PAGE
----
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Out-Law News 2 min. read

Social Care Compliance Scheme to continue despite Mencap decision

A national minimum wage (NMW) back pay compliance scheme for care sector employers will continue to operate in its current form despite a recent court judgment on how staff should be compensated for overnight 'sleep-in' shifts.

HM Revenue and Customs (HMRC) has notified employers that the social care compliance scheme (SCCS) will continue unchanged, despite last month's Court of Appeal judgment backing the approach to overnight pay historically taken by most care providers.

"Given the significance of the Mencap decision, in which the Court of Appeal effectively turned the approach to paying for sleep-in shifts on its head, it is surprising that HMRC is adopting a 'status quo' approach in this way," said employment law expert Matt McDonald of Pinsent Masons, the law firm behind Out-Law.com.

"It may be that HMRC is adopting a wait-and-see approach, given Unison's indication that they intend to appeal the Mencap decision, but it is an odd approach nonetheless. A suspension of the scheme would have been the more obvious approach in the circumstances," he said.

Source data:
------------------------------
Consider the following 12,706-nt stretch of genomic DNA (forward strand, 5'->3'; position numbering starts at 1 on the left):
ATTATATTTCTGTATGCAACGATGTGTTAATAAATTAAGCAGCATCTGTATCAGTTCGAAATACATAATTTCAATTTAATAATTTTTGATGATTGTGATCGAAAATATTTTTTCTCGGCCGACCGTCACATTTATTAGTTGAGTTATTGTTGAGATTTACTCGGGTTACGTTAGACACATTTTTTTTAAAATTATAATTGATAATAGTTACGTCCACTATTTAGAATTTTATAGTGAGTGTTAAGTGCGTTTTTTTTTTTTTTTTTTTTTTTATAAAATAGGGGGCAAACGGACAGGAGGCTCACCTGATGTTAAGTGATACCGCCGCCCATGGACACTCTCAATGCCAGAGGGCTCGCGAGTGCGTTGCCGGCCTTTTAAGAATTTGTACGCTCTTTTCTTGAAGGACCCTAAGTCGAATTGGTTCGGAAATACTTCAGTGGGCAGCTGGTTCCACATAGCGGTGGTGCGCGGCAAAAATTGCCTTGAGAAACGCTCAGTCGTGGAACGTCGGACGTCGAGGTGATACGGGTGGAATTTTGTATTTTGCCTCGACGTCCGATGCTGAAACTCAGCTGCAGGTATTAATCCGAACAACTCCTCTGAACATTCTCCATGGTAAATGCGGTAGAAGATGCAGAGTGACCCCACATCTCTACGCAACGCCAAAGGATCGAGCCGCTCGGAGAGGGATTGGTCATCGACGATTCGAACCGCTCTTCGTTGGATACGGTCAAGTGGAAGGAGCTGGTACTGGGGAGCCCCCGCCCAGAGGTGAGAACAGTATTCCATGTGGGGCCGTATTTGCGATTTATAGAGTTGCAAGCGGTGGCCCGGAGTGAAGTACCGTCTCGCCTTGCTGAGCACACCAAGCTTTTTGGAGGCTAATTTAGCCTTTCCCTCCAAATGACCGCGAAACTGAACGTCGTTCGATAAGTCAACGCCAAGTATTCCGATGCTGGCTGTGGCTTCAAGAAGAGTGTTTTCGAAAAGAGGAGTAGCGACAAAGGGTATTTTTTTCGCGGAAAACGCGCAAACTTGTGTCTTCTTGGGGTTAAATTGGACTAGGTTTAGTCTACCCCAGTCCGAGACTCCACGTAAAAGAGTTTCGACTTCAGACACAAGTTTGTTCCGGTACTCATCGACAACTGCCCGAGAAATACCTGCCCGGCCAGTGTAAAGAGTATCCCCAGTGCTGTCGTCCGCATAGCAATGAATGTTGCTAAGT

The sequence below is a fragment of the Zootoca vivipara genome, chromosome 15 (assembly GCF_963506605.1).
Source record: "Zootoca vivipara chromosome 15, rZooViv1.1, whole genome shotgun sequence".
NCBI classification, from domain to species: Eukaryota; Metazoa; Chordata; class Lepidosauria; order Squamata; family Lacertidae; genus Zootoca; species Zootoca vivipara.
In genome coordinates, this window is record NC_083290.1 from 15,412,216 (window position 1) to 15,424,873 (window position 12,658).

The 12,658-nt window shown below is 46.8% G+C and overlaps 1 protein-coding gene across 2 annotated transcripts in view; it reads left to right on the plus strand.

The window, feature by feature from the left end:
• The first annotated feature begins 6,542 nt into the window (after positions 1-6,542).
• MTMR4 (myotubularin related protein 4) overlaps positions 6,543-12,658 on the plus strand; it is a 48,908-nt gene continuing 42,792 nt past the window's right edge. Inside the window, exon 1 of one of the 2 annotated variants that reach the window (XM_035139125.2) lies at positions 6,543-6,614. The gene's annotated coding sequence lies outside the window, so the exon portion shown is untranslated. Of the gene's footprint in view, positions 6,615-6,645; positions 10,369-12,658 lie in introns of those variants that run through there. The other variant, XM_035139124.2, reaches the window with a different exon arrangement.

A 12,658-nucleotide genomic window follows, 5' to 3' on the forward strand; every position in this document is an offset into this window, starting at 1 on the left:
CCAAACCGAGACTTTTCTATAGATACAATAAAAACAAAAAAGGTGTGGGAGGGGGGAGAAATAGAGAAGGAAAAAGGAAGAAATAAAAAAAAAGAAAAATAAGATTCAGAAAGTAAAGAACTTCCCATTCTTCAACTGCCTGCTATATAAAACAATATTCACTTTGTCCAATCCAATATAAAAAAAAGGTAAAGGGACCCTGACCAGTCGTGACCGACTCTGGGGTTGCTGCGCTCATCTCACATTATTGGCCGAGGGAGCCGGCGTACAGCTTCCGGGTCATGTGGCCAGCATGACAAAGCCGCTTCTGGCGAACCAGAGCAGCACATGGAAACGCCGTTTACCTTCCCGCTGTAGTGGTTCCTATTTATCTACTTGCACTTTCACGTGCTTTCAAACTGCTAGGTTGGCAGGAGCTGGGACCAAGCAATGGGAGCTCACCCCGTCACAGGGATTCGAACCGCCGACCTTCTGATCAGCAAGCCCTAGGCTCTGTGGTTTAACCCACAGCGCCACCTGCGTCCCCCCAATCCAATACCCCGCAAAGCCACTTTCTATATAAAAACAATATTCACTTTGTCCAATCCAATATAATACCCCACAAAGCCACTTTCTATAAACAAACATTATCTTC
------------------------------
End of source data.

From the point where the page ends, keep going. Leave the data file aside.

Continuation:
Residential care workers have historically been paid a fixed fee, which usually worked out as below the NMW, for 'sleep-in' night shifts during which they were on call. In 2015, in a case brought by the Unison trade union against disability charity Mencap, an HMRC tribunal ruled that 'sleep-in' workers must instead be paid the NMW for the hours they are on the site. This followed a significant line of previous case law where the same conclusion had been reached.

HMRC began inviting care home providers to participate in the SCCS in November 2017. Providers which opt in to the scheme have a period of 12 months to identify and repay any wage arrears to workers with support from HMRC. Any arrears paid out under the scheme must be fully repaid by 31 March 2019. Employers who chose not to opt into the scheme were warned that they would be subject to HMRC's usual NMW enforcement procedures.

Last month, the Court of Appeal overturned the tribunal's decision in the Mencap case. In its judgment, the Court of Appeal drew a distinction between actual work and time available for work, backing the historical approach taken by most care home operators. Unison has applied to the Supreme Court for permission to appeal.

In its letter to operators, HMRC said that it had "decided that it is appropriate to continue to operate" the SCCS without any further explanation for this. All original time frames and requirements of the scheme remain in place, as does the potential for HMRC to open an investigation into the pay practices of employers that choose not to opt in to the scheme or which decide to withdraw from the scheme following the judgment in the Unison case.

The HMRC letter refers to new guidance on calculating the NMW, which is currently being developed by the government's Department for Business, Energy and Industrial Strategy (BEIS). Updates to the SCCS will be made "once the revised [guidance] is available", it said.

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